4. Broz

    Broz Well-Known Member

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    I think I will make one more post on this and then be done with it.

    All I want to say is, and I have done this on many occasions with 7mm's / 180's.

    You need to try to spot your hits / misses, or see, if you can see it, the impact or dust cloud of a 180 gr 7mm with a MV of 3150 plus, off a rock at 1500 yards compared to a slower MV 300 gr .338 with a MV of 2800 fps. Or listen to the report back from the two of them off rock or steel at 1000. Or actually watch game hit with either of them from 1000 plus. Believe me when I tell you they are both good rifles, but not even close to the same league for terminal performance.

    Now take it past a mile and good luck even trying to tell if you hit the target until you get there with a 7. But with a 338 it will be evident.

    Jeff
     
  5. MudRunner2005

    MudRunner2005 Well-Known Member

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    Jeff, I feel you are taking this personally....It is not personal to anyone, but me. I am just curious as to everyone's thoughts and opinoins on the subject at hand. So, don't feel like you are intruding on the thread in any way. I started this to discuss my thoughts....And also after that gets discussed to discuss other thoughts for other questions and things later on by other members.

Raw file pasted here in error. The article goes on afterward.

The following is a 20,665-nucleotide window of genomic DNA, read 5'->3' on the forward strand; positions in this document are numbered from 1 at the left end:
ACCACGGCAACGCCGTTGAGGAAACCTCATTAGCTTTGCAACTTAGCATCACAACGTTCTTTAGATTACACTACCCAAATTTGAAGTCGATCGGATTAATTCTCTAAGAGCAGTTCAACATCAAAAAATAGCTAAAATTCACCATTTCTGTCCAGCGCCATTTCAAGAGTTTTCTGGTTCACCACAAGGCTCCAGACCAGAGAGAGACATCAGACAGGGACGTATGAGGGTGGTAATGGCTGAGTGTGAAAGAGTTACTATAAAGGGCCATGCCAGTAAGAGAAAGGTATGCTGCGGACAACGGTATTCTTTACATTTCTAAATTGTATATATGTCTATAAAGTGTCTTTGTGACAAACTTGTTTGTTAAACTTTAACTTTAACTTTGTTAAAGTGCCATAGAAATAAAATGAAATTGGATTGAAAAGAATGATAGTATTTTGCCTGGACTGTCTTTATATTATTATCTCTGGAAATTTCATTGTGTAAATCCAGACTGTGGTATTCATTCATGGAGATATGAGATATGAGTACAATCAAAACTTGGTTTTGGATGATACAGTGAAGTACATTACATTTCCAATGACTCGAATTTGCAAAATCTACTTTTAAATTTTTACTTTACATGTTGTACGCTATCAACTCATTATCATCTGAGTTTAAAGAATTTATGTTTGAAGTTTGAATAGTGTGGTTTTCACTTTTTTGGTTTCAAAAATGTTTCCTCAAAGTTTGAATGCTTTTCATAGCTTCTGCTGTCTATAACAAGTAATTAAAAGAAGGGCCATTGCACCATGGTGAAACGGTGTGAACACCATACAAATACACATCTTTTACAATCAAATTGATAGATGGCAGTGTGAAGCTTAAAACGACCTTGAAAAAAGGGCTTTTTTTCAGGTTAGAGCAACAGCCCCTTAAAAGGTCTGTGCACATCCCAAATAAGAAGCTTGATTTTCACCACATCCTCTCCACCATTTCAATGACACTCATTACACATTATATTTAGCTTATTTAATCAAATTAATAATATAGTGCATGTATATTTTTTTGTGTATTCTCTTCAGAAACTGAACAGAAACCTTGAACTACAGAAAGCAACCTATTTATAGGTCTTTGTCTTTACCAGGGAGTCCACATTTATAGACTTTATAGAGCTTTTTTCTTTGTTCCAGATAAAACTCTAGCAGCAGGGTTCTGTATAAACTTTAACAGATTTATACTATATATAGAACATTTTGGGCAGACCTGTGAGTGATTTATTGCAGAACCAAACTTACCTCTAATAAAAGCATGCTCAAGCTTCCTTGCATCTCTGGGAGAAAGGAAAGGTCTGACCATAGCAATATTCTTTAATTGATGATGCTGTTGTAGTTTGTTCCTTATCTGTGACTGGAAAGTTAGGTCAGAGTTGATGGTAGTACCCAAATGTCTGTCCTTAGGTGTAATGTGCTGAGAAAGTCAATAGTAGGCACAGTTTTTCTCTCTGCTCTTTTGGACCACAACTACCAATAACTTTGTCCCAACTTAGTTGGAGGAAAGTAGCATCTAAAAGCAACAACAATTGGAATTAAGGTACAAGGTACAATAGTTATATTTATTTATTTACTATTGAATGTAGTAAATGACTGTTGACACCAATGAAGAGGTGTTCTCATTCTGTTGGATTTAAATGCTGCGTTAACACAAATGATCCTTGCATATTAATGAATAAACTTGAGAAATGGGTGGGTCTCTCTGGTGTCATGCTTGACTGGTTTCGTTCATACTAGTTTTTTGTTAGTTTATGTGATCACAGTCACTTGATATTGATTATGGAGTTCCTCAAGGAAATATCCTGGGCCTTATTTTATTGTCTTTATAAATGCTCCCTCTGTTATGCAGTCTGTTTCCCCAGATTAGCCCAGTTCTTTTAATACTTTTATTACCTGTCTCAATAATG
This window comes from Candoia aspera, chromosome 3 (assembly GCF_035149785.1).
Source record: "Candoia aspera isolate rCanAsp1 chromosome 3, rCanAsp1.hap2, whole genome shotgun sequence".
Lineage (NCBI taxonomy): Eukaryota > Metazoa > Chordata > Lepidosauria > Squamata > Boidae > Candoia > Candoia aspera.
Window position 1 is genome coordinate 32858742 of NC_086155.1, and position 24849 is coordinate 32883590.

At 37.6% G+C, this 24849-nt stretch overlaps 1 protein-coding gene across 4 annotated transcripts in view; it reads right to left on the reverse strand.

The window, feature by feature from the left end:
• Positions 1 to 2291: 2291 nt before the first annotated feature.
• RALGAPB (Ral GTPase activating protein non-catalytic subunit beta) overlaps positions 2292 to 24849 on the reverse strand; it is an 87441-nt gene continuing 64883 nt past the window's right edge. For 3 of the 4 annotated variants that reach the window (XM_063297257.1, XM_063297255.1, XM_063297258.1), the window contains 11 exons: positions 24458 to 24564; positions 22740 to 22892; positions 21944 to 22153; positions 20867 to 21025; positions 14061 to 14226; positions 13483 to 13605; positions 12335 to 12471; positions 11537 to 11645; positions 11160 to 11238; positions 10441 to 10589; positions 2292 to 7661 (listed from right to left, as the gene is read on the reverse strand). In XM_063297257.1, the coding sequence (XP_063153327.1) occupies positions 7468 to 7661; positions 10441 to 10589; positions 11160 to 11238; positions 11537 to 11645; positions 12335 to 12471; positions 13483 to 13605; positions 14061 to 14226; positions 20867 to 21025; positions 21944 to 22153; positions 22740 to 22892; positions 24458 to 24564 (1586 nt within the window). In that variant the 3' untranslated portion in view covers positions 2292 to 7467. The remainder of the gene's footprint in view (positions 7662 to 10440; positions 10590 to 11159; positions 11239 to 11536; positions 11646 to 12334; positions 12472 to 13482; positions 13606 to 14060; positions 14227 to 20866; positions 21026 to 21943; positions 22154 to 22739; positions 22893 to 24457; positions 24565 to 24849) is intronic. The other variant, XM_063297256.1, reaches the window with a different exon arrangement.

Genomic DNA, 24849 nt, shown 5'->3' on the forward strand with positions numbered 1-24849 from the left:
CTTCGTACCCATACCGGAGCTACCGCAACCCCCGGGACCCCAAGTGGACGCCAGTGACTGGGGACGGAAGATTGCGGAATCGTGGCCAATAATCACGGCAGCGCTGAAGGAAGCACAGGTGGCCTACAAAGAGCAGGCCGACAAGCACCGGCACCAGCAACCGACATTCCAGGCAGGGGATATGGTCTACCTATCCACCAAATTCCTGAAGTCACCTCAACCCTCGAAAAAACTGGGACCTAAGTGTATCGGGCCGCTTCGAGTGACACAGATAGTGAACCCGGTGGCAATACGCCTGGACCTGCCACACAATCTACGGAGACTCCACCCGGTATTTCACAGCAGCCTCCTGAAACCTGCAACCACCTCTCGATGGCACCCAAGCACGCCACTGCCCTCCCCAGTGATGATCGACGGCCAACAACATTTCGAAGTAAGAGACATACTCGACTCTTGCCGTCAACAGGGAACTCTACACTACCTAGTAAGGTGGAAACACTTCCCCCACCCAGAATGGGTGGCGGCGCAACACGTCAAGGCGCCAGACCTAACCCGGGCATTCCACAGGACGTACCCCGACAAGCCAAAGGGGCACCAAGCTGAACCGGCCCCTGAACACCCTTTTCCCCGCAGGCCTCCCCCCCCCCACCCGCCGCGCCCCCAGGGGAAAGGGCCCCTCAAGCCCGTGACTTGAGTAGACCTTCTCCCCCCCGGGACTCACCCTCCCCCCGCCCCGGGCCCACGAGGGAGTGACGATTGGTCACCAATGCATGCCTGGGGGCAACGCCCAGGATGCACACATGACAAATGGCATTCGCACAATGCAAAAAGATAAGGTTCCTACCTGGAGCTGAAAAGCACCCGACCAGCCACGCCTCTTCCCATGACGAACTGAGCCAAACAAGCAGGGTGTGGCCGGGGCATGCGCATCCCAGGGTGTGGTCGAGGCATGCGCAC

6. Broz

    Broz Well-Known Member

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    No, nothing personal at all. But I don't choose to be part of it. Why?? and this is not personal either. But I feel this "debate" will be mainly discussed by people that probably have not shot much past 1000 let alone 1500. And for sure by many that have never shot both a 7mm @ 3150 plus and a 338 @ 2800 side by side at or past 1500 yards over and over. I have and I know how it really is so I need not be a part of any debate other than what I have already stated.